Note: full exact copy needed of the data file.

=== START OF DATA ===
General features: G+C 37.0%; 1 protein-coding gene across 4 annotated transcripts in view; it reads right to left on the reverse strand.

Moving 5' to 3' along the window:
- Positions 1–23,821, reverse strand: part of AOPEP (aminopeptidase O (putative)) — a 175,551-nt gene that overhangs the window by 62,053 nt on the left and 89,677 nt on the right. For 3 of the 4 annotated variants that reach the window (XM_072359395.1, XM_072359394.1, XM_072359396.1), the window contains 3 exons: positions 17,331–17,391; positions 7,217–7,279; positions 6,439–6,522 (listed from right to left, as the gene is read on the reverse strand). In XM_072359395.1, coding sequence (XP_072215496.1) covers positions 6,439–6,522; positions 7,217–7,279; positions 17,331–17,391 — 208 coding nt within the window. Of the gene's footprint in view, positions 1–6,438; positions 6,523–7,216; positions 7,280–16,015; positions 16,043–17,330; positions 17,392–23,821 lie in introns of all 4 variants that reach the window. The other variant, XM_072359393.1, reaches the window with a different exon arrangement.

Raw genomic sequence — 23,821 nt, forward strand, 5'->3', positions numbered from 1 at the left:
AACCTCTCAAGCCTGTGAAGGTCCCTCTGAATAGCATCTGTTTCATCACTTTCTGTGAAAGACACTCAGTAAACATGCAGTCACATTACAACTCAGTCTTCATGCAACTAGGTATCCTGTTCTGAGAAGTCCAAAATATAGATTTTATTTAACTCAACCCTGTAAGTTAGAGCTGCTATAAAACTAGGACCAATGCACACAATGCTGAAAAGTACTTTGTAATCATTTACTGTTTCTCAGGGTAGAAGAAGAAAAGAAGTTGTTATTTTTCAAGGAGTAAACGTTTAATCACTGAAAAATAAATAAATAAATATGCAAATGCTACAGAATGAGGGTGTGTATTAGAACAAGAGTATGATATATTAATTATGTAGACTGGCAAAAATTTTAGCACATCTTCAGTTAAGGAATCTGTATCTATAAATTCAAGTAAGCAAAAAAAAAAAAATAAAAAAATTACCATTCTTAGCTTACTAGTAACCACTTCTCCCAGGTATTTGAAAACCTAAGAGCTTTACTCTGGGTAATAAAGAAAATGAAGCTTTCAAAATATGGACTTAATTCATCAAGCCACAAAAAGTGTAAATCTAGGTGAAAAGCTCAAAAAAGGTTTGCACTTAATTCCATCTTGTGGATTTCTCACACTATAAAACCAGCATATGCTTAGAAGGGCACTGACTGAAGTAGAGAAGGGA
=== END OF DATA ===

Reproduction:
General features: G+C 37.0%; 1 protein-coding gene across 4 annotated transcripts in view; it reads right to left on the reverse strand.

Moving 5' to 3' along the window:
- Positions 1–23,821, reverse strand: part of AOPEP (aminopeptidase O (putative)) — a 175,551-nt gene that overhangs the window by 62,053 nt on the left and 89,677 nt on the right. For 3 of the 4 annotated variants that reach the window (XM_072359395.1, XM_072359394.1, XM_072359396.1), the window contains 3 exons: positions 17,331–17,391; positions 7,217–7,279; positions 6,439–6,522 (listed from right to left, as the gene is read on the reverse strand). In XM_072359395.1, coding sequence (XP_072215496.1) covers positions 6,439–6,522; positions 7,217–7,279; positions 17,331–17,391 — 208 coding nt within the window. Of the gene's footprint in view, positions 1–6,438; positions 6,523–7,216; positions 7,280–16,015; positions 16,043–17,330; positions 17,392–23,821 lie in introns of all 4 variants that reach the window. The other variant, XM_072359393.1, reaches the window with a different exon arrangement.

Raw genomic sequence — 23,821 nt, forward strand, 5'->3', positions numbered from 1 at the left:
AACCTCTCAAGCCTGTGAAGGTCCCTCTGAATAGCATCTGTTTCATCACTTTCTGTGAAAGACACTCAGTAAACATGCAGTCACATTACAACTCAGTCTTCATGCAACTAGGTATCCTGTTCTGAGAAGTCCAAAATATAGATTTTATTTAACTCAACCCTGTAAGTTAGAGCTGCTATAAAACTAGGACCAATGCACACAATGCTGAAAAGTACTTTGTAATCATTTACTGTTTCTCAGGGTAGAAGAAGAAAAGAAGTTGTTATTTTTCAAGGAGTAAACGTTTAATCACTGAAAAATAAATAAATAAATATGCAAATGCTACAGAATGAGGGTGTGTATTAGAACAAGAGTATGATATATTAATTATGTAGACTGGCAAAAATTTTAGCACATCTTCAGTTAAGGAATCTGTATCTATAAATTCAAGTAAGCAAAAAAAAAAAAATAAAAAAATTACCATTCTTAGCTTACTAGTAACCACTTCTCCCAGGTATTTGAAAACCTAAGAGCTTTACTCTGGGTAATAAAGAAAATGAAGCTTTCAAAATATGGACTTAATTCATCAAGCCACAAAAAGTGTAAATCTAGGTGAAAAGCTCAAAAAAGGTTTGCACTTAATTCCATCTTGTGGATTTCTCACACTATAAAACCAGCATATGCTTAGAAGGGCACTGACTGAAGTAGAGAAGGGA